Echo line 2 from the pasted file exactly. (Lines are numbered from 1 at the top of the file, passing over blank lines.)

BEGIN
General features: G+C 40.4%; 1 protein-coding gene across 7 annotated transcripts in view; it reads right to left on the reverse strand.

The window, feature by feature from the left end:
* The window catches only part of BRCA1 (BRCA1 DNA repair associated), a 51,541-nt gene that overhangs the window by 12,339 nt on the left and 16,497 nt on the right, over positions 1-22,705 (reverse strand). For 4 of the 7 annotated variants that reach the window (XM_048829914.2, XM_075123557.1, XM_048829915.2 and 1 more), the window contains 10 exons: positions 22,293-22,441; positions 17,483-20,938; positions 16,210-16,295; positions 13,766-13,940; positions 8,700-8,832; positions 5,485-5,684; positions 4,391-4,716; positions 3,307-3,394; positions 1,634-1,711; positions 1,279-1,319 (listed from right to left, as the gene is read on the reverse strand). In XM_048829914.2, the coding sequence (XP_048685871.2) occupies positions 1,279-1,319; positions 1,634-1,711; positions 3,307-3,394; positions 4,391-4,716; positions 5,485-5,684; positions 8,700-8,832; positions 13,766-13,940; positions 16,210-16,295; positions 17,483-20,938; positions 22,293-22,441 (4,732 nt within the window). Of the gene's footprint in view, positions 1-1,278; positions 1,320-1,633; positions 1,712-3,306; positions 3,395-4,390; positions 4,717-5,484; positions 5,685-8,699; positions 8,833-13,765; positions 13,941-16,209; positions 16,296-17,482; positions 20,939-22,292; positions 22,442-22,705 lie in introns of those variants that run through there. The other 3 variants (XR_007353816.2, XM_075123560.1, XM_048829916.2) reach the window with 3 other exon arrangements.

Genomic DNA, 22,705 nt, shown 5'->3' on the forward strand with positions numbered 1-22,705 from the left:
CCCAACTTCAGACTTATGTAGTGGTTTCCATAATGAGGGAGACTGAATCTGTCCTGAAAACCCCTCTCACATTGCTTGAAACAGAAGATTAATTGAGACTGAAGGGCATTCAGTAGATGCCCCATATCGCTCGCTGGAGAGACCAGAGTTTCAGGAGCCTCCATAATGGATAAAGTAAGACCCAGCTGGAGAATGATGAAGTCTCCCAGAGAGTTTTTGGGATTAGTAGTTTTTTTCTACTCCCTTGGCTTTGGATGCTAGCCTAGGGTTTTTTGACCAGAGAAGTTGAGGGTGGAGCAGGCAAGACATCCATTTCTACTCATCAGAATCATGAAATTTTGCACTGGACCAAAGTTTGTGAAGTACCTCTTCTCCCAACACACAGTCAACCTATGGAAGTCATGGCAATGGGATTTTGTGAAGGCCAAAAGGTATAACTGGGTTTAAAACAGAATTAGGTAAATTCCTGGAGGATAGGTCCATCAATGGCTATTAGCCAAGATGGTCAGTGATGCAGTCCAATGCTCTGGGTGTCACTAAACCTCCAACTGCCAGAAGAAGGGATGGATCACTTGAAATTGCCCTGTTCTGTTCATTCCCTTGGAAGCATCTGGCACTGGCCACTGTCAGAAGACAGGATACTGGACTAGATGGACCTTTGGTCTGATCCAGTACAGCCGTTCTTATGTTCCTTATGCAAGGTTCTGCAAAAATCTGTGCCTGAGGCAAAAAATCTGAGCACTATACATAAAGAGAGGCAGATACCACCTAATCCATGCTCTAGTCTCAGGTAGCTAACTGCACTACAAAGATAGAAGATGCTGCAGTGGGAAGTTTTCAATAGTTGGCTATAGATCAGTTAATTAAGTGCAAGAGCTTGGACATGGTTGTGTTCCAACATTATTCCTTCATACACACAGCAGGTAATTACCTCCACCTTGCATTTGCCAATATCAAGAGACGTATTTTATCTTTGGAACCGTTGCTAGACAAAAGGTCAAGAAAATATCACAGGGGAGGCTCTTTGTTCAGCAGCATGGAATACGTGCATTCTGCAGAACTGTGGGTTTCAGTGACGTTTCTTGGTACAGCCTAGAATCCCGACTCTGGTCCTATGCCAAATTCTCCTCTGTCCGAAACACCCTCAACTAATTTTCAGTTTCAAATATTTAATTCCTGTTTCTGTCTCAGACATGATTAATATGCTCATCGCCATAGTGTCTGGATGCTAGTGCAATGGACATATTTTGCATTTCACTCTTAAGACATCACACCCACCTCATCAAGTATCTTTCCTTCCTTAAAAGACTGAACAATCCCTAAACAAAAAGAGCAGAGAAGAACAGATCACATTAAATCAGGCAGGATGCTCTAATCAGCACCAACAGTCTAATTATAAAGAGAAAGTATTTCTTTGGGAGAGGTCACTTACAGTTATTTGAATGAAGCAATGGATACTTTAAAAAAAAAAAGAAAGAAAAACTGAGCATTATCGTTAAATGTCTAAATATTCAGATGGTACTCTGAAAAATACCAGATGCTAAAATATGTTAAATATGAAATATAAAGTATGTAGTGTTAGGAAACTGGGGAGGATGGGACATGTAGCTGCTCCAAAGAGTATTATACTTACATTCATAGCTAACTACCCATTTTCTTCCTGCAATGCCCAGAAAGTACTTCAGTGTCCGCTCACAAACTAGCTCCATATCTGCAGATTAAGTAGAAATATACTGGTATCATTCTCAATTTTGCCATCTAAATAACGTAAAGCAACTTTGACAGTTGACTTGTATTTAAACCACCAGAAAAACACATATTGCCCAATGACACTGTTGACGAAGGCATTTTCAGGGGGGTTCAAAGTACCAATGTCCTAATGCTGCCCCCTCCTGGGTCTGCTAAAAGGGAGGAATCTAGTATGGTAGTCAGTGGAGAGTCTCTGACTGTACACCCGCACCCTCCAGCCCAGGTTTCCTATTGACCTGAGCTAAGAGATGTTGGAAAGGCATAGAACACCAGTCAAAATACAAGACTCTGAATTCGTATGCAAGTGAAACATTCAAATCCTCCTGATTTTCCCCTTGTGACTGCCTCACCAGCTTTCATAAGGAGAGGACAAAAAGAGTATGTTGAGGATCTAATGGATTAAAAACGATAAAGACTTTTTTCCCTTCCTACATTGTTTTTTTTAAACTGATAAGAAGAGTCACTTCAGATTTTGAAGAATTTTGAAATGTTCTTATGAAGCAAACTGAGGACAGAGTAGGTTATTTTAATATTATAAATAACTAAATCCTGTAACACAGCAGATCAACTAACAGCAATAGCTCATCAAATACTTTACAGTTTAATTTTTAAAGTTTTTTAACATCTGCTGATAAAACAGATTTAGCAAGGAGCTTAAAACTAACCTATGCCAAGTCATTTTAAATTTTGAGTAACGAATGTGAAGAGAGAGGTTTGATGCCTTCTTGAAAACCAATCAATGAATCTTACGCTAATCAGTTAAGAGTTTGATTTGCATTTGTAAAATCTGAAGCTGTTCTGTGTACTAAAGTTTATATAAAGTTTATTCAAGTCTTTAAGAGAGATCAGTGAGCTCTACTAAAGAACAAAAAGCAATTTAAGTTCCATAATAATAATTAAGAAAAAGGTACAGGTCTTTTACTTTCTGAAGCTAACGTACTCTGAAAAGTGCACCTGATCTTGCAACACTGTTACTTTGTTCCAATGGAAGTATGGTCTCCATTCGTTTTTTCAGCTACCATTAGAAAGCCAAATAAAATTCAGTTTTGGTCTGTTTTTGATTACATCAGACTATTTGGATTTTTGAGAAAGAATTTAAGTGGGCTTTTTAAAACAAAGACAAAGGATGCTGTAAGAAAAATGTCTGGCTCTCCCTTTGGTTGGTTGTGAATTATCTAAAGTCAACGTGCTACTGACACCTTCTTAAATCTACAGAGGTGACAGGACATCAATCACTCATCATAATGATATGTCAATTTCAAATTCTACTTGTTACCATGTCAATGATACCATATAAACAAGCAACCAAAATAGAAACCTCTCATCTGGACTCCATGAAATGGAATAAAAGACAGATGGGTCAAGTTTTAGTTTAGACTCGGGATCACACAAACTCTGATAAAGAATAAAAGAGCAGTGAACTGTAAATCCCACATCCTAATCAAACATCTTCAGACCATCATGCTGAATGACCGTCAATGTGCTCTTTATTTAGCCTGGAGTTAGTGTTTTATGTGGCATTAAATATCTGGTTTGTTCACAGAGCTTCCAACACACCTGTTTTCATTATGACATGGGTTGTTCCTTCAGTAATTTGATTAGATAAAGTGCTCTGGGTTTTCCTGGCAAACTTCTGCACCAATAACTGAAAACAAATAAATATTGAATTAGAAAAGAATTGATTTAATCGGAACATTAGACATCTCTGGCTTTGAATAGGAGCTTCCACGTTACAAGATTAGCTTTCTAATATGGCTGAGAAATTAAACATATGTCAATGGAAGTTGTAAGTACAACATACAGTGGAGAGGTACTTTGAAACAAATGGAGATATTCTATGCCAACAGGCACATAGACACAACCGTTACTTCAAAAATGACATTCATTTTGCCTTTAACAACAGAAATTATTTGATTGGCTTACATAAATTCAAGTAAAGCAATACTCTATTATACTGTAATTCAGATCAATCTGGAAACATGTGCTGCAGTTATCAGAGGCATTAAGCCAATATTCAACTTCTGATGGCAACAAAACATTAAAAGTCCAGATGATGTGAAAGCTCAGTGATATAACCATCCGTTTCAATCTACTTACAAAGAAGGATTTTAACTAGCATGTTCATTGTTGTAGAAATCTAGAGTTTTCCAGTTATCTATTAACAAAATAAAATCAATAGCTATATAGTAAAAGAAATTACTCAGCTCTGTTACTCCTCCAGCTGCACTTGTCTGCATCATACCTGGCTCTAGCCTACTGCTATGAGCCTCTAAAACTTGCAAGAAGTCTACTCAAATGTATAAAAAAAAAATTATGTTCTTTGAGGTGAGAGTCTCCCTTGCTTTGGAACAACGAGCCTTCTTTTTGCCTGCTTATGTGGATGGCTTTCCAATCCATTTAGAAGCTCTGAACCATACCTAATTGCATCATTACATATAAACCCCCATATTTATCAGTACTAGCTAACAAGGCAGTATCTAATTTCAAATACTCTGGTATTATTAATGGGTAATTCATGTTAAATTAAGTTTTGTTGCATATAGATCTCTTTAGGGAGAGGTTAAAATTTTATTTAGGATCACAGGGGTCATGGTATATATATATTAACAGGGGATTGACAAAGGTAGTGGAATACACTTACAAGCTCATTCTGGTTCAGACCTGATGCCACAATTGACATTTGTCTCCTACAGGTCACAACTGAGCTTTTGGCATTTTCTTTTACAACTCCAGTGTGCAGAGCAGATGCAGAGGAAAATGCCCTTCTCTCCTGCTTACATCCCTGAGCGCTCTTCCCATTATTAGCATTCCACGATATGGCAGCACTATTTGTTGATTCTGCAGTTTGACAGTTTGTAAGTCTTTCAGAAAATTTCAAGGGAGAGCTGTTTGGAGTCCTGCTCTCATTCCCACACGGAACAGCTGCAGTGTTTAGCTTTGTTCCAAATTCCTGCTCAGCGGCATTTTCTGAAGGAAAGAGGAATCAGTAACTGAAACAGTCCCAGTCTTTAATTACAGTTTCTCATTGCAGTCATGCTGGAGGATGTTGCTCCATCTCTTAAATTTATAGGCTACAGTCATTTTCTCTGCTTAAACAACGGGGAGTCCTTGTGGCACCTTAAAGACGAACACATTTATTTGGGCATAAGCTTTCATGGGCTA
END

The window, feature by feature from the left end: